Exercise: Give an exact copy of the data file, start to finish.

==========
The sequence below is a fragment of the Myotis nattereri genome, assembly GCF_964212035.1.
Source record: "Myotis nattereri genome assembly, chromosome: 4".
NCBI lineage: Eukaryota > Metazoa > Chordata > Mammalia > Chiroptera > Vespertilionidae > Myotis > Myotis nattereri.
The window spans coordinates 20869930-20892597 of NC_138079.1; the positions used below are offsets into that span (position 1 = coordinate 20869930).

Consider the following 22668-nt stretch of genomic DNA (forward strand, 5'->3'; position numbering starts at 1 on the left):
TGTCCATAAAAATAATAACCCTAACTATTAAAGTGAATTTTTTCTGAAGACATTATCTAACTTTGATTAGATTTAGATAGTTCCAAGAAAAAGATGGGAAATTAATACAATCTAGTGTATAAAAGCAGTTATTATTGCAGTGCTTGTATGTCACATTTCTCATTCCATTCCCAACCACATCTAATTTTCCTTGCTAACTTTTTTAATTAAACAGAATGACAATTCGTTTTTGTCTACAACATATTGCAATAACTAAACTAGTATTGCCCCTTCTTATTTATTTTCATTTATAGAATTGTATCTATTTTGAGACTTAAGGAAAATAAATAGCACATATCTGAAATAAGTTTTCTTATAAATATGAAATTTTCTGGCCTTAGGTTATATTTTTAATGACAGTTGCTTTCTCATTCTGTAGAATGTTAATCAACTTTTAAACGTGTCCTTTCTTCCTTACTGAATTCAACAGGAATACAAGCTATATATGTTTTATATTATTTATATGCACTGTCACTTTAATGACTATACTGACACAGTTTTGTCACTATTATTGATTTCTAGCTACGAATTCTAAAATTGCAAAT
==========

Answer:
The sequence below is a fragment of the Myotis nattereri genome, assembly GCF_964212035.1.
Source record: "Myotis nattereri genome assembly, chromosome: 4".
NCBI lineage: Eukaryota > Metazoa > Chordata > Mammalia > Chiroptera > Vespertilionidae > Myotis > Myotis nattereri.
The window spans coordinates 20869930-20892597 of NC_138079.1; the positions used below are offsets into that span (position 1 = coordinate 20869930).

Consider the following 22668-nt stretch of genomic DNA (forward strand, 5'->3'; position numbering starts at 1 on the left):
TGTCCATAAAAATAATAACCCTAACTATTAAAGTGAATTTTTTCTGAAGACATTATCTAACTTTGATTAGATTTAGATAGTTCCAAGAAAAAGATGGGAAATTAATACAATCTAGTGTATAAAAGCAGTTATTATTGCAGTGCTTGTATGTCACATTTCTCATTCCATTCCCAACCACATCTAATTTTCCTTGCTAACTTTTTTAATTAAACAGAATGACAATTCGTTTTTGTCTACAACATATTGCAATAACTAAACTAGTATTGCCCCTTCTTATTTATTTTCATTTATAGAATTGTATCTATTTTGAGACTTAAGGAAAATAAATAGCACATATCTGAAATAAGTTTTCTTATAAATATGAAATTTTCTGGCCTTAGGTTATATTTTTAATGACAGTTGCTTTCTCATTCTGTAGAATGTTAATCAACTTTTAAACGTGTCCTTTCTTCCTTACTGAATTCAACAGGAATACAAGCTATATATGTTTTATATTATTTATATGCACTGTCACTTTAATGACTATACTGACACAGTTTTGTCACTATTATTGATTTCTAGCTACGAATTCTAAAATTGCAAAT